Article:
Often it has been said Zimbabwe is South Africa’s 10th province. This erroneous perception is based on the reliance of Zimbabwe on South Africa in terms of trade and the free-flow of Zimbabweans across its borders. Also, Zimbabwean supermarkets are awash with South African goods, a confirmation of Zimbabwe as an appendage of its southern neighbour.
But it may turn out Zimbabwe is, in fact, the 23rd province of China; they don’t call it Jīnbābùwéi for nothing. Look at how the Southeast Asian country is establishing its footprint in Zimbabwe. The US$300 million parliament building nearing completion in Mount Hampden will surely be its flagship development in Zimbabwe, but strategically it will pale in significance compared to the National Data Centre (NDC)commissioned by president Emmerson Mnangagwa this week.
What is the NDC and why should Zimbabweans be worried? According to Mnangagwa the NDC “will anchor all e-government programmes and will allow coordinated planning and monitoring of results” of all government programmes thereby “allowing the government to continue upscaling implementation of information and communication to accelerate the modernisation, industrialisation and growth of the economy.”
This means going forward the NDC has become the heartbeat of the Zimbabwean government. That is precisely why every Zimbabwean ought to be worried. In the past few years the Chinese have been accused of hacking into buildings they have built in Africa.
According to reports, Chinese companies have built at least 186 government buildings and 14 “sensitive intra-governmental telecommunications networks in Africa from which China may be spying on African government officials”.
A red flag was raised a few years ago on the Chinese-built African Union headquarters in Addis Ababa. When it became operational, a Japanese company noticed unusual data traffic between Addis Ababa and Shanghai. China was accused of installing listening devices in the AU HQ and servers in the headquarters were allegedly secretly sending data to a computer system in Shanghai each night between midnight and 2am.
Zimbabweans’ fear should be that the parliament building and now the NDC may be the Trojan horses through which the Chinese may control the government.
According to a report by the Heritage Foundation, a United States-based conservative think tank: “The Chinese government has a long history of all types of surveillance and espionage globally. So we know this is the sort of thing they want to do, the sort of thing they have the capacity to do. And also, Africa is important enough to them to do it.”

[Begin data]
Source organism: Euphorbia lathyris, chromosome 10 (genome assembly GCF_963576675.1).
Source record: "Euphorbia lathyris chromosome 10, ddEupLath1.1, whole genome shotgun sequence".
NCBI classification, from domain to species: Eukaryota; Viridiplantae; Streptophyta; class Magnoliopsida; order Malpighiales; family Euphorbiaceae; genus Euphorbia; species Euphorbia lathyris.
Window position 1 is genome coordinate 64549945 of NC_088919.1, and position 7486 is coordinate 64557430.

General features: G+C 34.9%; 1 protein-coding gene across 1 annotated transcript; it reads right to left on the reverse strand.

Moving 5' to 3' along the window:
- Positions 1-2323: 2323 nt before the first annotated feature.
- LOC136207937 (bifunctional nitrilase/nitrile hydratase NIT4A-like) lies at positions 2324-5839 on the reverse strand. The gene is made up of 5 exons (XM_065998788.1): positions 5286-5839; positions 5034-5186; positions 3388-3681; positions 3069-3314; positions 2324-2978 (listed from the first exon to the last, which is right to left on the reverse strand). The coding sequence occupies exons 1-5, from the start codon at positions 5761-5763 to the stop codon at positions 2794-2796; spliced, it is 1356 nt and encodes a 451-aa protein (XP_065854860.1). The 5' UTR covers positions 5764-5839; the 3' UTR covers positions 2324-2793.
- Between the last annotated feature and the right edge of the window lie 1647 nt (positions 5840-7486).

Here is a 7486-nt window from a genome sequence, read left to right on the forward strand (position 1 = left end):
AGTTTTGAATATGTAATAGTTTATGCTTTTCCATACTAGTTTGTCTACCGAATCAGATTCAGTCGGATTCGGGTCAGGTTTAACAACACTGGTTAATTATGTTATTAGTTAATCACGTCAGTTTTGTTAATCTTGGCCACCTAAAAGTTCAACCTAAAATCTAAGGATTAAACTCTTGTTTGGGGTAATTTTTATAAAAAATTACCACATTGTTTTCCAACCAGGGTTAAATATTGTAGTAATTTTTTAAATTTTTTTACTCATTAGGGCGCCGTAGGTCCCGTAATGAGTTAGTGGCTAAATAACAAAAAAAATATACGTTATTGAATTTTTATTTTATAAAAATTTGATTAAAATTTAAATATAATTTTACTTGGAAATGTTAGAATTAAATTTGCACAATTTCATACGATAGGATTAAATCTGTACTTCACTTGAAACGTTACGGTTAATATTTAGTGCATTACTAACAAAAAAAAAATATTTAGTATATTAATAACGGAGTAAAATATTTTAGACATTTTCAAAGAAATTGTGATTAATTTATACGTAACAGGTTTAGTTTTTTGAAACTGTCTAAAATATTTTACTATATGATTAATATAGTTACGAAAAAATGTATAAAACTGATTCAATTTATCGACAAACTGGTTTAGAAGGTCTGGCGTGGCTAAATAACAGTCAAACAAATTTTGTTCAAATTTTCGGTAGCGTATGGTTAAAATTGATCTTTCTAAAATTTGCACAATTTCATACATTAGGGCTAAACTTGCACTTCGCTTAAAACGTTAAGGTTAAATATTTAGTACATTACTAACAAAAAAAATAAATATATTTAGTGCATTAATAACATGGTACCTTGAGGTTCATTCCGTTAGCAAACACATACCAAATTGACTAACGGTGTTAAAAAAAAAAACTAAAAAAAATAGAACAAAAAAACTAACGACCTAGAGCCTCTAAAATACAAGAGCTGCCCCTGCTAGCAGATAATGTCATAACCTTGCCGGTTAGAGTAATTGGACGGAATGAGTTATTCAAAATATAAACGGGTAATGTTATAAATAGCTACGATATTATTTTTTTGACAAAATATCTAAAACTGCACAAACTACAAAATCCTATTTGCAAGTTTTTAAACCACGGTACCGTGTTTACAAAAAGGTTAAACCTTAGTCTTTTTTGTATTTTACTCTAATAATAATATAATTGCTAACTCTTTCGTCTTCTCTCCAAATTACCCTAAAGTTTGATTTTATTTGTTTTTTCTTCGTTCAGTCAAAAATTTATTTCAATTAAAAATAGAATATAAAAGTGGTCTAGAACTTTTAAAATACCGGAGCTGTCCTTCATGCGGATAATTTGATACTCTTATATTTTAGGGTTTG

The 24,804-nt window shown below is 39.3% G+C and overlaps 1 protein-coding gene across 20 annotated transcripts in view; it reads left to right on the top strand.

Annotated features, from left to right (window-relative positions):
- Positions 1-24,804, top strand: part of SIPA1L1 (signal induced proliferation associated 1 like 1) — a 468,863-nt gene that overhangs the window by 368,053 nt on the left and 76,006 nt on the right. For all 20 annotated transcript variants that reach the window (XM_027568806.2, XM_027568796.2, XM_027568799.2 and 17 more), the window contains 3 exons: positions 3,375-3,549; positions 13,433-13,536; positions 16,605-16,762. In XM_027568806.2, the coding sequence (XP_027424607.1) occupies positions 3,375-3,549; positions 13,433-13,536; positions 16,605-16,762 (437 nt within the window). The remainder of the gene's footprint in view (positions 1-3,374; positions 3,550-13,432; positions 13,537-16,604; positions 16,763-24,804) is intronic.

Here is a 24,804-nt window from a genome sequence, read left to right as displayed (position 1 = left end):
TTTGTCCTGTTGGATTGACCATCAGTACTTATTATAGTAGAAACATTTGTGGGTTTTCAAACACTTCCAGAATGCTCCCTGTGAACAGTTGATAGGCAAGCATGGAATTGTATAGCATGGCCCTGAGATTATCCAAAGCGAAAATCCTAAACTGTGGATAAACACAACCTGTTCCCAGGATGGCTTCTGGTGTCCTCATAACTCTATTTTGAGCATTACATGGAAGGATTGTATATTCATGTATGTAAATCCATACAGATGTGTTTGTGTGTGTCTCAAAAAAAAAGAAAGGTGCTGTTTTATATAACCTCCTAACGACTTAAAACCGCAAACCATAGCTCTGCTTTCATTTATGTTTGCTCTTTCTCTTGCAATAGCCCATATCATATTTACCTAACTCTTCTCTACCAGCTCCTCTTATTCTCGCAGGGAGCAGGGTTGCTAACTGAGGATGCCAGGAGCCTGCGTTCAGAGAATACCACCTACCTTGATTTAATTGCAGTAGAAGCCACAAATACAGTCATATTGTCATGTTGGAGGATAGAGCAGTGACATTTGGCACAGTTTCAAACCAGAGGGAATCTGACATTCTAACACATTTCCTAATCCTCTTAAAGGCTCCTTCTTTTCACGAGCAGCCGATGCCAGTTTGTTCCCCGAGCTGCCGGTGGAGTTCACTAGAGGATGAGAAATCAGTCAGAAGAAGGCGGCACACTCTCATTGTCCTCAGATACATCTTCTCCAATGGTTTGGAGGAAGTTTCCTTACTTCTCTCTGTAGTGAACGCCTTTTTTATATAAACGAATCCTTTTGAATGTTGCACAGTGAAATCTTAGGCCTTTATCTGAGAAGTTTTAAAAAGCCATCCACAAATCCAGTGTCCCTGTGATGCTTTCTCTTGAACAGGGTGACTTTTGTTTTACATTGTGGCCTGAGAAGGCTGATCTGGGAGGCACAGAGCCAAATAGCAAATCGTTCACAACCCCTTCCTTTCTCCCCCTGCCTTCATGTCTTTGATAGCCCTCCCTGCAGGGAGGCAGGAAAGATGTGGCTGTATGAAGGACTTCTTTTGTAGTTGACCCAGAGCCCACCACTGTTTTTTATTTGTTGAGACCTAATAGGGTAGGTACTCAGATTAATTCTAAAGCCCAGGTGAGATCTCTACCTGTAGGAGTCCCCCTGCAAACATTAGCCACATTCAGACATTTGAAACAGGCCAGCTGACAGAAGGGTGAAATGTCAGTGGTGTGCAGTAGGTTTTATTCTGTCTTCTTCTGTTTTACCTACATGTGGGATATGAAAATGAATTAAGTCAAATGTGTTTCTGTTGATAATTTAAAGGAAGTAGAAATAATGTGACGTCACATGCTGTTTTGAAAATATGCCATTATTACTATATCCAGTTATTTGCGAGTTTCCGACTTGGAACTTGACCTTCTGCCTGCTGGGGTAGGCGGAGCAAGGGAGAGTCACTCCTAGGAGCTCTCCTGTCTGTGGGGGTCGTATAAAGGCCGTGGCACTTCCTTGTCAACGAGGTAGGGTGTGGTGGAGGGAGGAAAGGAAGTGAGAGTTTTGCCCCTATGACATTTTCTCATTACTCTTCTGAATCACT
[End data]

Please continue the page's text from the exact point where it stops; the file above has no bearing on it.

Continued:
Any doubts that Zimbabwe is the 23rd province of China may have been dispelled when it donated a further 200 000 doses of its Sinopharm vaccine doubling the number of jabs they have given the country, gratis.
China has 1,4 billion people who need to be vaccinated, but it would rather vaccinate Zimbabweans ahead of its own people. The reason for this is not far to find: it is a philosophy called “effective occupation”. It may be interesting to note that the territory called Zimbabwe was at the centre of what was called the Scramble for Africa in the 19th Century. The fight was getting dirty around the 1880s with Cecil John Rhodes trying to fulfill his Cape-to-Cairo dream in which he wished to lay a railway line that would link the two extreme tips of Africa. Because the said line would give him control of central Africa the other colonising powers were worried.
The Portuguese wished to link their colonies — Angola and Mozambique; Germany wanted to link Namibia with Tanzania. As can be seen, to achieve this each one of them had to acquire Zimbabwe; so the scramble for Africa, in fact, became the scramble for Zimbabwe. This was not going to end well, so they convened a conference at Berlin, Germany in 1884 where they pronounced the policy of “effective occupation”, which compelled any aspiring coloniser to effectively occupy the territory it wished to take. That was why the Pioneer column invaded Zimbabwe six years later. Now Zimbabwe is in the midst of a latter-day scramble for its territory and the Covid-19 pandemic has become its rationale.